Open ... and Shut For a company that prides itself on craftsmanship and a beautiful user experience, Apple's cloud services continue to be more than a blemish on the company's reputation. They are a serious black hole.
Google, meanwhile, was born in the cloud, and it shows: things like document and calendar synchronisation just work, and across a dizzying breadth of devices. Ditto for Amazon. Even desktop-bound Microsoft groks and executes the cloud better than Apple. Indeed, it is this fundamental flaw in Apple's end-to-end product strategy that ultimately paves the way for a host of competitors to set up shop on its wonderful hardware and steal the future of computing out from under its feet.
Even as Google's Android swallows the lion's share of smartphone market share, and begins to seriously nip at Apple's heels in tablets, the real battle is brewing in the cloud. In a hyper-connected world, devices continue to matter, but the services that connect those devices will come to matter more.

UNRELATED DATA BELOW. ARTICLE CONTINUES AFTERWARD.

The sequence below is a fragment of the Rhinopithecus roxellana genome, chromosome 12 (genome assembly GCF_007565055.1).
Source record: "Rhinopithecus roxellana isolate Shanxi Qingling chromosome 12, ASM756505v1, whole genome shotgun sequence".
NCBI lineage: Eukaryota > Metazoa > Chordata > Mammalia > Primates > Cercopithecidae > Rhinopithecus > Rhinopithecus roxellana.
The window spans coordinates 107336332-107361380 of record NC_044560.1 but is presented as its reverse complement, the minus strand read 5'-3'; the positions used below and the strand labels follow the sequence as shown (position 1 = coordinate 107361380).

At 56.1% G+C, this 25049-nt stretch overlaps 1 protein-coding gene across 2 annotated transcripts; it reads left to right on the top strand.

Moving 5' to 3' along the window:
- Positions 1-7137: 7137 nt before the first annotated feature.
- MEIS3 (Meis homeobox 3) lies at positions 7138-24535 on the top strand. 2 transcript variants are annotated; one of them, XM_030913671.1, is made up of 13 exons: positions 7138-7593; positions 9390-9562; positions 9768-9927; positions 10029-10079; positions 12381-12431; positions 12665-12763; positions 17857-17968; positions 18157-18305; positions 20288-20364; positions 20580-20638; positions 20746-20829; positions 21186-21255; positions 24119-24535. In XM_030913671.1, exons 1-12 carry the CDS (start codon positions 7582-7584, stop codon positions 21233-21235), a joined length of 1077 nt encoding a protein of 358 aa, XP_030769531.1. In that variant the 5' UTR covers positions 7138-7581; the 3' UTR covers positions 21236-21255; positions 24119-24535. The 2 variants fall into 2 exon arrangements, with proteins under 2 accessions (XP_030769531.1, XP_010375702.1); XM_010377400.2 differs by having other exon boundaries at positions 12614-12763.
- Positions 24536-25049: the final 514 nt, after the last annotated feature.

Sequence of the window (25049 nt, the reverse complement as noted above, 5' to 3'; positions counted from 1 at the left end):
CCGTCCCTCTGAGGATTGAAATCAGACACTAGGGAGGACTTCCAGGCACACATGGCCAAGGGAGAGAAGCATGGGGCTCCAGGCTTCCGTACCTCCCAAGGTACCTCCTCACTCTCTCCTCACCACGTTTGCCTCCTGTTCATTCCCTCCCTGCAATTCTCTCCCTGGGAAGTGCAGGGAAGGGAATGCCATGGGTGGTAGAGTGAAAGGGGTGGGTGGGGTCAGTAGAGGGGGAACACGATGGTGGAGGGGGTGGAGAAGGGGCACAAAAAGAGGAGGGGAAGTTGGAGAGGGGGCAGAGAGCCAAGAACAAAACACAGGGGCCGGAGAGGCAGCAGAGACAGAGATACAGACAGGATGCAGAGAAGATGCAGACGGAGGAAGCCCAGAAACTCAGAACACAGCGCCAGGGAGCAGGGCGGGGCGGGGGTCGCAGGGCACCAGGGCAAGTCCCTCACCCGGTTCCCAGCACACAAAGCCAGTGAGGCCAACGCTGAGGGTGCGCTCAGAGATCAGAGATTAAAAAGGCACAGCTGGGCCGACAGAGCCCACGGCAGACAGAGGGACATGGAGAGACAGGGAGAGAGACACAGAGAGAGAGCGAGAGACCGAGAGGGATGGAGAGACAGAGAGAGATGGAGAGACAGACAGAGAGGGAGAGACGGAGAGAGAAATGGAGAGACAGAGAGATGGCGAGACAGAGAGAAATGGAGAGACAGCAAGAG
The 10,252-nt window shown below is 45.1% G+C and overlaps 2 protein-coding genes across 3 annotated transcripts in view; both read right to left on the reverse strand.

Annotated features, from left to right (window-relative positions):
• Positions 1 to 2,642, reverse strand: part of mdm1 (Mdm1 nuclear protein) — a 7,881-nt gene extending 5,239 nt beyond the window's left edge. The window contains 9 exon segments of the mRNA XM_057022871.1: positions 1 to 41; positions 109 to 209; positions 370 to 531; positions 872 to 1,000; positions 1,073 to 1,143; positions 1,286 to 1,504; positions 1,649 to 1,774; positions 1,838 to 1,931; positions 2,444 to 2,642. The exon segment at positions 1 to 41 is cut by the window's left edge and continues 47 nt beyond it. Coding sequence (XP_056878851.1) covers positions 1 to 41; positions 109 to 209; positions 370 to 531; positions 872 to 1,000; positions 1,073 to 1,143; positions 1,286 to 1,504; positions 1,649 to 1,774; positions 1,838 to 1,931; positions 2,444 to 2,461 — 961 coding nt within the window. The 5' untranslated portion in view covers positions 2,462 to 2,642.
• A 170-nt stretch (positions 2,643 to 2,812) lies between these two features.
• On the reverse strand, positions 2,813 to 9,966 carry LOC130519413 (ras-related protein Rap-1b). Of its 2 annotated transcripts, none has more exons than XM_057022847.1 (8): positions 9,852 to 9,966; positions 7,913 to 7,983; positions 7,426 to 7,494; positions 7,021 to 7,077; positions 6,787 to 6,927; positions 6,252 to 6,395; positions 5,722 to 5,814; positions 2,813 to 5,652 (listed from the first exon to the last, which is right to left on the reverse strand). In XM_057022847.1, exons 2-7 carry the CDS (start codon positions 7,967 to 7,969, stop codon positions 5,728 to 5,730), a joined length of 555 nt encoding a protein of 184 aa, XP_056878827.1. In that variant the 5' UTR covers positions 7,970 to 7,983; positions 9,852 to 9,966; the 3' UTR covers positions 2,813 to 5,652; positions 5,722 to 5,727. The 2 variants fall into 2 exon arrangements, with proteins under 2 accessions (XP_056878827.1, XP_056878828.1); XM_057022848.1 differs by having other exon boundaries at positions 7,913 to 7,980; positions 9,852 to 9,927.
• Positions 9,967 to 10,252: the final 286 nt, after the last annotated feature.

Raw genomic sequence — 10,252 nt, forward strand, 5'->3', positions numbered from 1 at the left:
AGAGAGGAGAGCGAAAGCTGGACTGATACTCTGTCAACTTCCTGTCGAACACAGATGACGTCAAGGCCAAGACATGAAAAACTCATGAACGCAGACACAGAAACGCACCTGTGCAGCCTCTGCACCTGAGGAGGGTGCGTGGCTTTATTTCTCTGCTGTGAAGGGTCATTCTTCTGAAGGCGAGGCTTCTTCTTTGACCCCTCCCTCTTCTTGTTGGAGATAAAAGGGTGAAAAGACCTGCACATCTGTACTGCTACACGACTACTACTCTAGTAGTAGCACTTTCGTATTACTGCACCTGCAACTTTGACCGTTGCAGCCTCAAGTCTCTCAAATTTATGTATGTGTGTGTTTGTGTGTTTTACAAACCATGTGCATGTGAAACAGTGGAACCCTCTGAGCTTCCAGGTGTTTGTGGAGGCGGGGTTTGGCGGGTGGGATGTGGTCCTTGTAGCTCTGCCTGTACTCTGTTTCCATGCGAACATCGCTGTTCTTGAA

This is reflected in Amazon's quick rise to 14 per cent of the overall tablet market. While things have recently cooled somewhat for Amazon's Kindle Fire, the company's end-to-end ecosystem message resonates with consumers, whether they're buying Kindle Fires or iPads. I know when I buy from Amazon, whatever the device, that content will be immediately available on every other device I own - or even on devices I don't yet own. And when I stop reading in the Kindle app on my iPad 2 and pick up my Kindle Fire, I won't miss a beat.
That's power of the cloud, and Amazon gets it.
So does Google, which has been my primary calendaring and contacts service for years. I've flirted with Apple's MobileMe (yikes!) and iCloud (not much better), because I figured with my home full of Macs, iPads, and iPhones a complete Apple experience would be seamless. But I was wrong. While third-party Google managed to sync everything flawlessly across Apple's devices, Apple couldn't manage the feat. At all.
Jason Maynard, Software and Internet analyst for Wells Fargo Securities, points out: "Evernote, Dropbox, etc. all make great software that lives above a single device. [I'd] much rather use that than MobileMe." It would seem that these companies that are born on the web understand the concept of cloud much better than Apple, where cloud feels like a bolt-on strategy to help users stitch together their various Apple products.